Book Review | Star Wars: The High Republic - The Battle of Jedha

The Battle of Jedha is a Star Wars: The High Republic that keeps you guessing to the very end. Kudos to the extremely talented George Mann

The Battle of Jedha was a The High Republic audiobook that was first released in January of 2023. Now, on February 14th, 2023, the script book has been released. The book reads like that of a play. And for those of you unfamiliar with this method of reading; it doesn’t take much getting used to. The script book looks large but the writing style makes it move much faster than a standard novel.


The Battle of Jedha is written by the extremely talented George Mann, who is best known in Star Wars lit for writing the Myths and Fables and Life Day Treasury books, telling tales that are considered Legends themselves within the canon Star Wars universe. It’s very unusual to have a Star Wars novel called “The Battle of So and So.” In all my years of reading Star Wars novels, I cannot recall a time when the book title was the name of a battle. Not even a Clone Wars book! This is what caught my eye and piqued my interest. Especially since The High Republic era is NOT an era of war. Because the first large-scale war in Star Wars contemporary history does not break out until The Clone Wars.

Star Wars The High Republic Battle of Jedha Artwork


Jedha is also the Star Wars version of Mecca, the holy land, and the thought that war would arrive on these hallowed grounds is quite alarming. Mann employs a technique early on that I particularly enjoy. The narrator counts down the hours to the outbreak of the fighting and it’s only 72 hours! Rarely do Star Wars fans get a sense of how long the adventure lasts (looking at the Revenge of the Sith) and Mann successfully builds up suspense for this novel’s climax.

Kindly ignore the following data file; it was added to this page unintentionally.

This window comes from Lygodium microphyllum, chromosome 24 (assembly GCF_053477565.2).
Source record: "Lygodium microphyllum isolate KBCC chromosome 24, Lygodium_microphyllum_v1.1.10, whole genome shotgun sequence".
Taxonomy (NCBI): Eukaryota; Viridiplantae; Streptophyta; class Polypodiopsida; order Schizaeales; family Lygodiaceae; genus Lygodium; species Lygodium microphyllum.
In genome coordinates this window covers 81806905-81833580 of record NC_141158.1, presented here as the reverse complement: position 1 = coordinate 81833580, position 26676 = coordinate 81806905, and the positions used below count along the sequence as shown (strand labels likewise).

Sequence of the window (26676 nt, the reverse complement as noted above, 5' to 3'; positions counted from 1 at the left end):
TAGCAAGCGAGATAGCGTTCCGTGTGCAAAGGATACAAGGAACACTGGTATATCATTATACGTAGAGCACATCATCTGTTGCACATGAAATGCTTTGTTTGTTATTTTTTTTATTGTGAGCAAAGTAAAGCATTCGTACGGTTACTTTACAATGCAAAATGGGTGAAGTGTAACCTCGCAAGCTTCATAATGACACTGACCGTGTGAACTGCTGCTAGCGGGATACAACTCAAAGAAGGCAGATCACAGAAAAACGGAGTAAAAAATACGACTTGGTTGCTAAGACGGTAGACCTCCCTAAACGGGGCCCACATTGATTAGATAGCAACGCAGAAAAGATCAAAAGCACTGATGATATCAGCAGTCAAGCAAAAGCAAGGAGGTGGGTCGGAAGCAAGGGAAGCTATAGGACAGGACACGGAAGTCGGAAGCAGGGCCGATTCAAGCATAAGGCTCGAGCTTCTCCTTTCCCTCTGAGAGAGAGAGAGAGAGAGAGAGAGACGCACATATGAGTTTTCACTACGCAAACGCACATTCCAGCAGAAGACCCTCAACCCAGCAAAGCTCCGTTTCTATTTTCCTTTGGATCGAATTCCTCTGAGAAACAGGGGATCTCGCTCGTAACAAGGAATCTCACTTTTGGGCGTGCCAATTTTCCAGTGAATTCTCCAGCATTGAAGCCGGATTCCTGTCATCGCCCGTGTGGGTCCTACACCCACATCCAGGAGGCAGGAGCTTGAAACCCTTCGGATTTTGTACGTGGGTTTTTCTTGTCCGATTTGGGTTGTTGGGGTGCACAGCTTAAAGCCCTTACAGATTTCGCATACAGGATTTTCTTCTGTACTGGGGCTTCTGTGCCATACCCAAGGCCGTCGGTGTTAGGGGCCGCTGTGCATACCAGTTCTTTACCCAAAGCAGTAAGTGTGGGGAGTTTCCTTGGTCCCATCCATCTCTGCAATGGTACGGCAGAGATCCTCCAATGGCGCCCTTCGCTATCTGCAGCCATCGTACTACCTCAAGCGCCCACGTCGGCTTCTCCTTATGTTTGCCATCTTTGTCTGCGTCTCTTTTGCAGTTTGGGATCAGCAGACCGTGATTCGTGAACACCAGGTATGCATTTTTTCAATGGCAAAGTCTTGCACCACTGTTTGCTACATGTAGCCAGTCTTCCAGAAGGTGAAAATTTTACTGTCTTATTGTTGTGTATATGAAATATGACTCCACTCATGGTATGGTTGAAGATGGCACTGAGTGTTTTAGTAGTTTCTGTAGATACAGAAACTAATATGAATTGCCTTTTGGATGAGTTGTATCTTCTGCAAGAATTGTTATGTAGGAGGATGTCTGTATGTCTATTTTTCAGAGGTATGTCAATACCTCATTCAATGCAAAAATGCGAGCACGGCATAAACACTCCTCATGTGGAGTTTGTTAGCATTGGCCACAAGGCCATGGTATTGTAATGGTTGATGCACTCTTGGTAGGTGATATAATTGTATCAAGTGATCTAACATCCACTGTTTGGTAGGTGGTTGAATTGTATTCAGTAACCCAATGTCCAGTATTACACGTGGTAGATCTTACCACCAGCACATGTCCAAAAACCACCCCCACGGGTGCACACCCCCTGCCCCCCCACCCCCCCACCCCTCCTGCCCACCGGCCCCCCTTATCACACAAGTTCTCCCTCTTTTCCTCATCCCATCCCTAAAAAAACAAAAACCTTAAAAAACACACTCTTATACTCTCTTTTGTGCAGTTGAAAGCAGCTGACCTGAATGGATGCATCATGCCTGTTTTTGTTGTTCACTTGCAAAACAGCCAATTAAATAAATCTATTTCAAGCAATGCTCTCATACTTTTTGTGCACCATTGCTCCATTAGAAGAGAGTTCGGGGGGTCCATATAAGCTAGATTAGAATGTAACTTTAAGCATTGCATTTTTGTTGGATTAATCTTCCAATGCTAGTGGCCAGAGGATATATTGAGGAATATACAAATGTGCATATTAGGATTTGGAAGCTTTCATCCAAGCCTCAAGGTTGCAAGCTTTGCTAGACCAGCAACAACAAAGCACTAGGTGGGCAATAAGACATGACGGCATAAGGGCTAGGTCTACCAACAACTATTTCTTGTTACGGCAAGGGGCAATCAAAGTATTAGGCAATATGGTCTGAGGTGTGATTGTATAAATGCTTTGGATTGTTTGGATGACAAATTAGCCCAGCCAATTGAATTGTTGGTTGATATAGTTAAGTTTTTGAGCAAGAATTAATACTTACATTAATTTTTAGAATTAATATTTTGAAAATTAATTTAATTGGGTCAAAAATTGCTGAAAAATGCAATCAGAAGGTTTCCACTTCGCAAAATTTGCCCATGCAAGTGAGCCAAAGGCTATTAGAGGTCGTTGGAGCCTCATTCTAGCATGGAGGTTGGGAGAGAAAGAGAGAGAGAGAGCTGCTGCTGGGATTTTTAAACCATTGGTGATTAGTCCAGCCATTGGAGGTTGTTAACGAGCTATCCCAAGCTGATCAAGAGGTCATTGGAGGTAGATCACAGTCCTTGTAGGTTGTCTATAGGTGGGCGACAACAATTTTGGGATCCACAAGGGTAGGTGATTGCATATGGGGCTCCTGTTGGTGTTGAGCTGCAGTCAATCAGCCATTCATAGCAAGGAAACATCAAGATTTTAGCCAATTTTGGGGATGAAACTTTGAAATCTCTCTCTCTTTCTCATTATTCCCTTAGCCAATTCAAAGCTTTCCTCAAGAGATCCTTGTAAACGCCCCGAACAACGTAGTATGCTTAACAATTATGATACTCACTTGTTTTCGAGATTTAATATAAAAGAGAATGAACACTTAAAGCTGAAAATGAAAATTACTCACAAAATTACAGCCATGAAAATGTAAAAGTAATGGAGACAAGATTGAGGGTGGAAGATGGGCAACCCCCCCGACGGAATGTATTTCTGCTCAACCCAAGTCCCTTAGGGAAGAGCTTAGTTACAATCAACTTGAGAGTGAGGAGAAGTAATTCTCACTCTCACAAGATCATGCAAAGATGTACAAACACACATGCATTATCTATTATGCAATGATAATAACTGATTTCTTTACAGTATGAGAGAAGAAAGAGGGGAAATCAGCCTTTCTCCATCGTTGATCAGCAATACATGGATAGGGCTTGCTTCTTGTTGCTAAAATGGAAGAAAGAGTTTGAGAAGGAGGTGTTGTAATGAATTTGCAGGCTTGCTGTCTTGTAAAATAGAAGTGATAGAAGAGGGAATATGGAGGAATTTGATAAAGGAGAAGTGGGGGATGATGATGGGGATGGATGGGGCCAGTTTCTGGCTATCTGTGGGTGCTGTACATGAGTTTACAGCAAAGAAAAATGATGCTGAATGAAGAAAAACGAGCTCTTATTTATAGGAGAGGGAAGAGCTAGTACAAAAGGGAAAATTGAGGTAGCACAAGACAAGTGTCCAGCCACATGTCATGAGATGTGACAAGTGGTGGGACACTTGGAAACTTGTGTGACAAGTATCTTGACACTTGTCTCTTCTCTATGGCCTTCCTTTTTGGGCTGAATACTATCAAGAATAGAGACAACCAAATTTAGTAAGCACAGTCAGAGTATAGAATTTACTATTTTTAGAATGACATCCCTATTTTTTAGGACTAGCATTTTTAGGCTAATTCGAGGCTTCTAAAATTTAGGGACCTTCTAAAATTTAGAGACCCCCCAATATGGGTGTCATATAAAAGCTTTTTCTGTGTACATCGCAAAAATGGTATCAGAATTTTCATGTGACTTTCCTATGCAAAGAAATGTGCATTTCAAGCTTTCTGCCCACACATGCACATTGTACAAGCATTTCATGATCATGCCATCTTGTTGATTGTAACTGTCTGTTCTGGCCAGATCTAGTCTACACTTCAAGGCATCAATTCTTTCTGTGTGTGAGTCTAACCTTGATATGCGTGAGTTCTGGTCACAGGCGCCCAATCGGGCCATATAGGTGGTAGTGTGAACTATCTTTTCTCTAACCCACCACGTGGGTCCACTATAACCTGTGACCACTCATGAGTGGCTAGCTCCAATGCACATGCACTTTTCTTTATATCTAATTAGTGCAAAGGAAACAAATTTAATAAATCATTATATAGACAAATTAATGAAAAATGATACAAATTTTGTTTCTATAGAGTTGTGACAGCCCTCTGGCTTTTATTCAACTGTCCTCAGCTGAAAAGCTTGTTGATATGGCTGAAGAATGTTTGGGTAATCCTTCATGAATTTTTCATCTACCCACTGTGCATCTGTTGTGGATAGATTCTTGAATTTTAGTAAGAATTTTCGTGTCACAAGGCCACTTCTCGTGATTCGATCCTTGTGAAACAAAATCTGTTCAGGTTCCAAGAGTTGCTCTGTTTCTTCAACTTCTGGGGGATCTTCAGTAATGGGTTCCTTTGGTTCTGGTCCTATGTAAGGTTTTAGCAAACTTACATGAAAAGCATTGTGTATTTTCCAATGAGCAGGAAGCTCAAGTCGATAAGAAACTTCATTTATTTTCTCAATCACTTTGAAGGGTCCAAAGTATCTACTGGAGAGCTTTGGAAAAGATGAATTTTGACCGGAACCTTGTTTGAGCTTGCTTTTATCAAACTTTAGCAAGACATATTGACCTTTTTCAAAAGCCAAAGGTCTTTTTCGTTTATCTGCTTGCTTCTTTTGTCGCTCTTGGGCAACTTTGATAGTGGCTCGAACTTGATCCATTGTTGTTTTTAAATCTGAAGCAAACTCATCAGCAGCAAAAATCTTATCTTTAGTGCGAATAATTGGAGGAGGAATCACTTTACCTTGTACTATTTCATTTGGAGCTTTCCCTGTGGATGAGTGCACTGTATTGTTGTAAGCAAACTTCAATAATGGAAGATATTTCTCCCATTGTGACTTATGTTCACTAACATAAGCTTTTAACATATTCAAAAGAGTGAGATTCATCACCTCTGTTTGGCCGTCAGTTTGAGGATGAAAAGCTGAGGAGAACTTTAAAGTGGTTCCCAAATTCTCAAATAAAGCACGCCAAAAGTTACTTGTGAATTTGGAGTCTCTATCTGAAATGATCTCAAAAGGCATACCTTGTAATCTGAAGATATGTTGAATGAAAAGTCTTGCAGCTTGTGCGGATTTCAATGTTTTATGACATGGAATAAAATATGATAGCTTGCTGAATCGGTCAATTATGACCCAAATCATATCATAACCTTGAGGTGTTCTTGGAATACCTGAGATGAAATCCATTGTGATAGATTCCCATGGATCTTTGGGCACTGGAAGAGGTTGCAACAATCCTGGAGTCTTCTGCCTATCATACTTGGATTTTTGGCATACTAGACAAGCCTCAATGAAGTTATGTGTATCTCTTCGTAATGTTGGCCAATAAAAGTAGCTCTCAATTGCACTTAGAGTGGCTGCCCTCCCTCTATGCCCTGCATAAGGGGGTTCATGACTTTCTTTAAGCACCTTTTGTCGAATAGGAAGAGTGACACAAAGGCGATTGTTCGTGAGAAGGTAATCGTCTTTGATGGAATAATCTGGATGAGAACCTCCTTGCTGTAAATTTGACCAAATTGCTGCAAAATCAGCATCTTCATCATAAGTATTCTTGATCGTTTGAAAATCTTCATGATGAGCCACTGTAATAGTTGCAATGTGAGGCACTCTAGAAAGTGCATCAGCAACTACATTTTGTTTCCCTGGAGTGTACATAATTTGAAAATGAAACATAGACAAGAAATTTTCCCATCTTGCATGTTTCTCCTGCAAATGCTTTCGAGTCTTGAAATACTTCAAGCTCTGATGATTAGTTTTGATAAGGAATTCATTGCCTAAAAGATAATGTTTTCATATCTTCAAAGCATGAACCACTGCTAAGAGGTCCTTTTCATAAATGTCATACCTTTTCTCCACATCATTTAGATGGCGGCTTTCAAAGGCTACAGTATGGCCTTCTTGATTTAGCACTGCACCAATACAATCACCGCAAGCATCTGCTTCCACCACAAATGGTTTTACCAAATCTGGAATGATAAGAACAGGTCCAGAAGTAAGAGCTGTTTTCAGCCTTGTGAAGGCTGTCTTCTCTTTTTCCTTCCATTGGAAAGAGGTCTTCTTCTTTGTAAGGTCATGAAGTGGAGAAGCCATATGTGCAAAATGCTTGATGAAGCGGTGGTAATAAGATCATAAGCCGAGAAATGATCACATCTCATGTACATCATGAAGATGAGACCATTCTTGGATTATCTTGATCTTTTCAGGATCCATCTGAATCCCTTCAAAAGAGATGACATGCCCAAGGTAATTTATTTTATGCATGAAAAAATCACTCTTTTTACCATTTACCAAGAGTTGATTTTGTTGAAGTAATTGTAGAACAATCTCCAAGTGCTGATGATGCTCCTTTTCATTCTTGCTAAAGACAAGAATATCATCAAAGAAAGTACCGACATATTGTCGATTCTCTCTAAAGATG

The story picks off right where Convergence left off. Gella Nattai is still reeling from the betrayal of the co-chancellor’s chaotic son Axel Greylark and is not on Jedha at all for the duration of this story. She is finding her purpose as a Wayseeker (aka Jedi vagabond) and only speaks via hologram to the Jedi Creighton Sun and Aida Forte who are overseeing the peace treaty signing of Eiram and E’ronoh.


The twin worlds had been warring for 5 years and it is interesting to note how the characters regard 5 years as substantial. Most wars on Earth are often within that period. And it hints at the unprecedented level of peace the galaxy usually has in this era. Jedha has been chosen as the place for the peace treaty signing. And the only reason this is working is that the heirs of both worlds are to be married (see my Convergence review for more detail). There is a lot of tension rising in the air because of how shaky the foundation for the treaty signing is and Creighton Sun (a Jedi) is unusually pessimistic about the successful outcome of this event.